2. M83 - Hurry Up, We’re Dreaming
At first, this album didn’t stand out at all, maybe because it’s a sprawling double album of 22 tunes and maybe because it was released in the middle of a disappointing autumn of new music. It’s only recently that I’ve come to appreciate what a complete work of art it is, covering seemingly every angle where dance, pop and rock intersect. And as a double, it’s hardly a marathon at 74 minutes. The problem that the new listener faces is that there are simply too many ideas to process, but this is exactly the reward if you give Hurry Up, We’re Dreaming time to grow. I can’t name a single bad tune or dull moment on the album. Intro has Anthony Gonzalez going head-to-head with Zola Jesus and the way he belts out the vocals is surprising and refreshing. He sounds like a man who has found his voice. Midnight City follows, surely one of the tunes of the year, and it’s here that Hurry Up, We’re Dreaming stamps it’s mid-80s, US stadium synthpop sound. This is an era I live through and remember, and I can hear a number of these tunes soundtracking lots of Brat Pack and Michael J. Fox films, most of all New Map, with its spangly synths and frantic drumrolls, the triumphant, Howard Jones-sounding OK Pal and the epic Steve McQueen. Elsewhere, Wait sounds like Coldplay, in a good way, Raconte-moi une histoire has a little girl narrating a story of getting high from touching a frog and then there are the instrumental pieces that serve to keep emotions running high as you move from section to section through the album. Wonderful.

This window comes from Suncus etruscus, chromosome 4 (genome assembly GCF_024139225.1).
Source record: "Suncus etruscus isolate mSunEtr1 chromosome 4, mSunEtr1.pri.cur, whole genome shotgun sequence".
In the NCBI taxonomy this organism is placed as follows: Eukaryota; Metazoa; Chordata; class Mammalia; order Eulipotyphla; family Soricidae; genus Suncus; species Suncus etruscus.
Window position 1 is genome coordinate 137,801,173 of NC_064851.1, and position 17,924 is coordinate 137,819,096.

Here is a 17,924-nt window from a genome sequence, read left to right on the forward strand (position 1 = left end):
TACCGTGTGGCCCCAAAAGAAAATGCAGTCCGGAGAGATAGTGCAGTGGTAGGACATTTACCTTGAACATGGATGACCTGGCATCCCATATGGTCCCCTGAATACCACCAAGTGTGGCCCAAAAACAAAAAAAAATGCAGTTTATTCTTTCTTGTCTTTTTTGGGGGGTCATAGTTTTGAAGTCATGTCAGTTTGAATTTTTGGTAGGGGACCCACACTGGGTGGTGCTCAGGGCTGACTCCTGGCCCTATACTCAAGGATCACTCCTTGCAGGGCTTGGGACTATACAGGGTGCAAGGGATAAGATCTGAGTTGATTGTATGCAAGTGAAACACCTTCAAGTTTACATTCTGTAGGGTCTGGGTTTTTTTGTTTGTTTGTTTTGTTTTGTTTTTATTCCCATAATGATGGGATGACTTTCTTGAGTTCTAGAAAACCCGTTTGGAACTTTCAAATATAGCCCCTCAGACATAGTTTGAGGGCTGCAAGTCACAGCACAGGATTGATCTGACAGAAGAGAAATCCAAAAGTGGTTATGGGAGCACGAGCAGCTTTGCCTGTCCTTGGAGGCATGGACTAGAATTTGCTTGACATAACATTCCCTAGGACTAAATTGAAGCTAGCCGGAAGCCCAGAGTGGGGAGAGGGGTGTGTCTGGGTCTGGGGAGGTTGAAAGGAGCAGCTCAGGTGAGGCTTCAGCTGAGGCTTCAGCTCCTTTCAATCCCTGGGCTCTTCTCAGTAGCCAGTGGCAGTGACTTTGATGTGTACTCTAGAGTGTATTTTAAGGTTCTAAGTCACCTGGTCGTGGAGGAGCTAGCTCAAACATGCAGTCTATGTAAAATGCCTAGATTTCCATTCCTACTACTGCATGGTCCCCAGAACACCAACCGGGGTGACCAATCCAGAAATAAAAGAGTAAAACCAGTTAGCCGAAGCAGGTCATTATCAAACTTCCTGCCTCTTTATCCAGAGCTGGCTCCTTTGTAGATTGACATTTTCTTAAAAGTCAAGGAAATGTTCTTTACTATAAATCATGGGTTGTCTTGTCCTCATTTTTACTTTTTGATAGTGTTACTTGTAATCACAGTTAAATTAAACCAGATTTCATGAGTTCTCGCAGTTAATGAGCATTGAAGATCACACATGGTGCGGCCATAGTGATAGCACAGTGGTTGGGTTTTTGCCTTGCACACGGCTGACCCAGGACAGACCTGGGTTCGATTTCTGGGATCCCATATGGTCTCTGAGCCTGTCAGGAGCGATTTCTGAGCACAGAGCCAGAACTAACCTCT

1. Metronomy - The English Riviera
Joe Mount comes from Totnes, which is halfway between Dartmoor and Torbay, and looked to the coast for the concept behind this album. It’s very English, in a good way, and traditionally pop, i.e. infectious and clever, with plenty of melody and some great – and often quirky – lyrics. Metronomy also succeed in melding a number of disparate styles, whilst building a strong identity for the album as a whole. Singles The Look and The Bay are both expertly crafted, the former building so carefully that the bassline is held back for half of the song. Everything Goes My Way is a duet between Mount and Roxanne Clifford of Veronica Falls, who sounds a lot like Charlotte Gainsbourg singing one of Serge’s melodies. Corinne sounds, bizarrely, like Pixies and Mount sings “they kicked me out of the forces when I laid a hand on you” – so is Corinne a girl or a gun? The back end of the album is more experimental, with Some Written meandering wonderfully into a Wurlitzer-led melody and Love Underlined signalling the most electronic, least retro references of the album. Compare that to the 70s rock of We Broke Free and you realise just how much ground Metronomy have covered in 45 minutes. In a year dominated by merely ‘good’ albums, The English Riviera is one of the few exceptions.